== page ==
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On the outskirts of Toowoomba is an area populated with plenty of horse breeders and trainers, and nestled just off the Gore Highway between Toowoomba and Goondiwindi is a small yard with a few trucks parked up, the home of Dippy’s Horse Transport, with the goal of getting horse logistics just right.
The business was started by Dippy, real name, Darryl Brusnahan, Dippy and his wife Zelda have developed a strong reputation in the world of horse transport in and out of Queensland.
There are a number of regular runs the trucks in Dippy’s fleet need to handle. Most weeks a truck will head west from Toowoomba into the Northern Territory, a second will head North to Charters Towers and a third will make its way to Melbourne and back. The rest of the fleet is involved in bringing in the horses heading out on the long distance loads and delivering the horses which arrive in the yard to and from clients around South East Queensland.
The Toowoomba yard acts as a hub for the operation enabling the team to consolidate and build loads, as and when the horses arrive and are due to be delivered. All of the transport tasks are on paper work sheets, the job and information is too complicated to do any other way.
Sometimes the yard can have over forty horses in it, all bound for different destinations. The system Dippy has developed includes attaching a label to the mane of every horse as it is collected so that it can be checked every time it is moved.
“We try and run mainly inland,” says Dippy. “Going north we go via Emerald and for Melbourne we use the Newell Highway. But we do have to go wherever the load takes us.”
At the moment, Dippy is on the road himself, most of the time. In the past, he has been able to stay home more often, but the shortage of skilled drivers, especially those with an MC license, means he has to do the work himself.
With Dippy out on the highway most of the time, Zelda handles all of the tasks in the Toowoomba area. This includes a lot of loading and unloading of horses, both in the yard and for clients in the area. All of the horses in the yard also need to be looked after, at the same time as she is running the office, answering the phone and sending instructions out to the drivers on the road.
“The business has been good to us, but it’s been a lot of hard work to get here,” says Dippy. “There is more growth in it if you want it, but we have gone back the other way, because I want horsemen and not truck drivers. We don’t want the horses to just become a number.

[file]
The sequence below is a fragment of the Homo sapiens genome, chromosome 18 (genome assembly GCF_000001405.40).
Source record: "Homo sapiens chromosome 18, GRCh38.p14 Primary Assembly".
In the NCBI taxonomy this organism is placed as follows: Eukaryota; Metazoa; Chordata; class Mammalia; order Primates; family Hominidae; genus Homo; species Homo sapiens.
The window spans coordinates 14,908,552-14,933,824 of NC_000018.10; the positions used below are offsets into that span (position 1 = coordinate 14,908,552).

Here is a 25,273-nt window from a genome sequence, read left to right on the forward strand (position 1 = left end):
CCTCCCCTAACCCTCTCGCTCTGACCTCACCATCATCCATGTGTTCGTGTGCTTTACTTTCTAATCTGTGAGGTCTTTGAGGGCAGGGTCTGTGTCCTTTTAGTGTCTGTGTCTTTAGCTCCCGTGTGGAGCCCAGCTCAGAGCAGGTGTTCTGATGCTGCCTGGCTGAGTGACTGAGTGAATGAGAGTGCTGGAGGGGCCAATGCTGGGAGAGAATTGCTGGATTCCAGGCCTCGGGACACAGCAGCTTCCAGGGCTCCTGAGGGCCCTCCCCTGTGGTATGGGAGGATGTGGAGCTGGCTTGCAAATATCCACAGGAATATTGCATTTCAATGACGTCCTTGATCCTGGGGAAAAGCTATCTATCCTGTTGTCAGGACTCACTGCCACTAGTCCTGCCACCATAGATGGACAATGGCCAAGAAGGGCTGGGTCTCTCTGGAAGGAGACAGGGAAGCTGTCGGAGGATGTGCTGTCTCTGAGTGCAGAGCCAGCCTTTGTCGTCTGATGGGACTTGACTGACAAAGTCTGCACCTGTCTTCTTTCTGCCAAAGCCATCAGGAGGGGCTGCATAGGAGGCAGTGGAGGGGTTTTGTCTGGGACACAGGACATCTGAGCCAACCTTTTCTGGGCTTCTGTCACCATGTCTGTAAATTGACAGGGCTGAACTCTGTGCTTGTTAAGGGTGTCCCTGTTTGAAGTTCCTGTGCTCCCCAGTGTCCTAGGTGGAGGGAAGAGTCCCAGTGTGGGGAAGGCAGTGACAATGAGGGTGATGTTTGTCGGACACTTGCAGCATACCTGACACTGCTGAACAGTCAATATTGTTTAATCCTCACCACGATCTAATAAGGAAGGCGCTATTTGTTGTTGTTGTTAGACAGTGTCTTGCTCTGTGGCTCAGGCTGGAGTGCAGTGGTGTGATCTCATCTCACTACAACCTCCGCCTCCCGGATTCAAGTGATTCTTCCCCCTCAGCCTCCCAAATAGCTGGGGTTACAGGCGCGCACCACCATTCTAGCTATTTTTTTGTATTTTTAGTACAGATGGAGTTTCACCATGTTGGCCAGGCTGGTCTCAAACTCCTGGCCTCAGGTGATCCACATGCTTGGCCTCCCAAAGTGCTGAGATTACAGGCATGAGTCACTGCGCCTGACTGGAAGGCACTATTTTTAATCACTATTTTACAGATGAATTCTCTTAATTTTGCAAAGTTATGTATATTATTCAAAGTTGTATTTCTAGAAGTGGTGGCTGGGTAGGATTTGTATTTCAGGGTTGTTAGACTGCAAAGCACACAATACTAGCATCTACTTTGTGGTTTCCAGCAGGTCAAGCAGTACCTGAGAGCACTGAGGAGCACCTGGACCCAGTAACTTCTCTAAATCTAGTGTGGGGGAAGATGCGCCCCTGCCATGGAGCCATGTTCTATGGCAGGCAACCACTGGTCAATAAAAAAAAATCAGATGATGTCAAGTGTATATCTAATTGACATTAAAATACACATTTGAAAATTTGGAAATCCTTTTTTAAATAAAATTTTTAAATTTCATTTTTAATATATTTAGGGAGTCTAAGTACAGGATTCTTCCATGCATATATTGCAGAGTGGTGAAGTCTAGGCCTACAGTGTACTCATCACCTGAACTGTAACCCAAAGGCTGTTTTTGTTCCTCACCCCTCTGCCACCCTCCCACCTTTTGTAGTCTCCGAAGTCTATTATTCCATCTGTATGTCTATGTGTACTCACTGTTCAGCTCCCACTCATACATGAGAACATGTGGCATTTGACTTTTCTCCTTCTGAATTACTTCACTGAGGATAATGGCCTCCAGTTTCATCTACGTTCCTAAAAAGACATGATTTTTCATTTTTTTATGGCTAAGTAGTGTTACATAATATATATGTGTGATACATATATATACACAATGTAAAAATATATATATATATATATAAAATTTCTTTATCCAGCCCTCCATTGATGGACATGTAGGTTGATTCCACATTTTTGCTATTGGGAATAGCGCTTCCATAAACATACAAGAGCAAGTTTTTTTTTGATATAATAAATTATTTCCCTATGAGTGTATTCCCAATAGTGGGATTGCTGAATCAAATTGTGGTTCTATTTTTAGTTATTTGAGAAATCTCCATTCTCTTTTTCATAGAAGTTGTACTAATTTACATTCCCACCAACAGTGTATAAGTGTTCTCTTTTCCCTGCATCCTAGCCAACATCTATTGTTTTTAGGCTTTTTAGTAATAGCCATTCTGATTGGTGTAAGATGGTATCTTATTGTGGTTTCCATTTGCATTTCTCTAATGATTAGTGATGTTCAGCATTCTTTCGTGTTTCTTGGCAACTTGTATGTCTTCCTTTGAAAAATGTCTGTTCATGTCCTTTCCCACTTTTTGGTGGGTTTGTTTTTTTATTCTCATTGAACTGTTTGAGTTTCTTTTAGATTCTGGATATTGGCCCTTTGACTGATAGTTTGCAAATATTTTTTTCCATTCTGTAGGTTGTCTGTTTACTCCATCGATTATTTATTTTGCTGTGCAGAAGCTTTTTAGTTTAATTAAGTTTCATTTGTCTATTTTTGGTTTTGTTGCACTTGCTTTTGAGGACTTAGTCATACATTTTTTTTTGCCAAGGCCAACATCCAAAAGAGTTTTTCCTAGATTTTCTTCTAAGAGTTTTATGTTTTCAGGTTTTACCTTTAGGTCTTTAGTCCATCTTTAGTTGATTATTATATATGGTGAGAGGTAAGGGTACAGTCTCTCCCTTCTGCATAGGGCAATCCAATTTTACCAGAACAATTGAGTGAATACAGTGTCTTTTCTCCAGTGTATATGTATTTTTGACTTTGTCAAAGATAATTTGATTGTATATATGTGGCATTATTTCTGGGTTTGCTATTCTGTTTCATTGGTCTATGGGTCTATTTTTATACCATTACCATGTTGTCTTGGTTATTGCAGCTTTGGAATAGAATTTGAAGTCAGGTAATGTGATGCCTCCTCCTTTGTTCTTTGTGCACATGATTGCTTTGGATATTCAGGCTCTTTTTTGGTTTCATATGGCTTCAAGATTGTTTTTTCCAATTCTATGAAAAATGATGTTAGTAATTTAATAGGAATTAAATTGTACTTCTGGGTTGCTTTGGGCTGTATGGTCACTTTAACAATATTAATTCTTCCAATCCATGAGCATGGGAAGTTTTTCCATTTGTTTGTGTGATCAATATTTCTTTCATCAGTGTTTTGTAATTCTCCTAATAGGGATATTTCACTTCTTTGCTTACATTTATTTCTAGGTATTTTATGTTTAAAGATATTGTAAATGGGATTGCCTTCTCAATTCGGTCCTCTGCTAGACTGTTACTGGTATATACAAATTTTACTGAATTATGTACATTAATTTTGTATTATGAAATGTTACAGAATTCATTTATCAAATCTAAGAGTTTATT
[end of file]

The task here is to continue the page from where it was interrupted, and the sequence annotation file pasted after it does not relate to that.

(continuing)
“We want to provide a more personal service. Time and time again it gets proven. People phone up and we give them a quote, and they use someone else because they are cheaper. Then, a few weeks later, they phone up and say there’s been some problem. You only get what you pay for, it’s the oldest story in the book.
“We just try to be a professional transporter. Don’t get me wrong, animals are animals and sometimes they will get hurt. Touch wood, we have been very very lucky over the years. Word of mouth is everything in this industry.”
The operation has to be available seven days a week and 24 hours a day to fit in with customer needs and animal welfare. However, over the years, Dippy and Zelda have trained clients to refrain from phoning over the weekend, and to simply text if it is genuinely urgent.
“We are running a business, so we are not here to talk shit to you on the telephone,” says Dippy. “I’m not going to tell you how good your horse is or how well-bred it is. We just need the basic information. We get so many horses put on the truck and the owners tell us how valuable it is, and the horse in the next stall on the truck is probably worth ten times as much.
“All of the horses get treated the same, with the same level of care. They are all the same value to the customer. If we get a client who wants us to prioritise the care of their horse, we just answer that we aren’t good enough to transport their horse. It goes dead quiet at the other end of the line when you say that.
“The best example of what has got us our work, to a certain degree, is when we have pulled horses out of Melbourne, in transit from there to Toowoomba and then on up to Julia Creek, near Cloncurry. Then they have raced them within four days of dropping them off, and won races. That’s where you get your reputation.”
For Dippy and Zelda it is all about providing the right level of service. Sometimes, if a horse doesn’t seem to be travelling well, they will stop, phone the client and not take them any further. If they are not sure, they call a vet to take a look at them. This kind of policy has further enhanced the business’ reputation.
For this operation the welfare of the animal is paramount and it is incumbent on the driver to be able to do the right thing in any situation. This operation is unlike the high capacity racehorse transport game, which has a strapper specifically on board to look after the horses, with the driver’s main job being getting the truck from A to B safely. Dippy’s drivers have to be able to handle the horses and drop them on and off at different points as they travel across the country.
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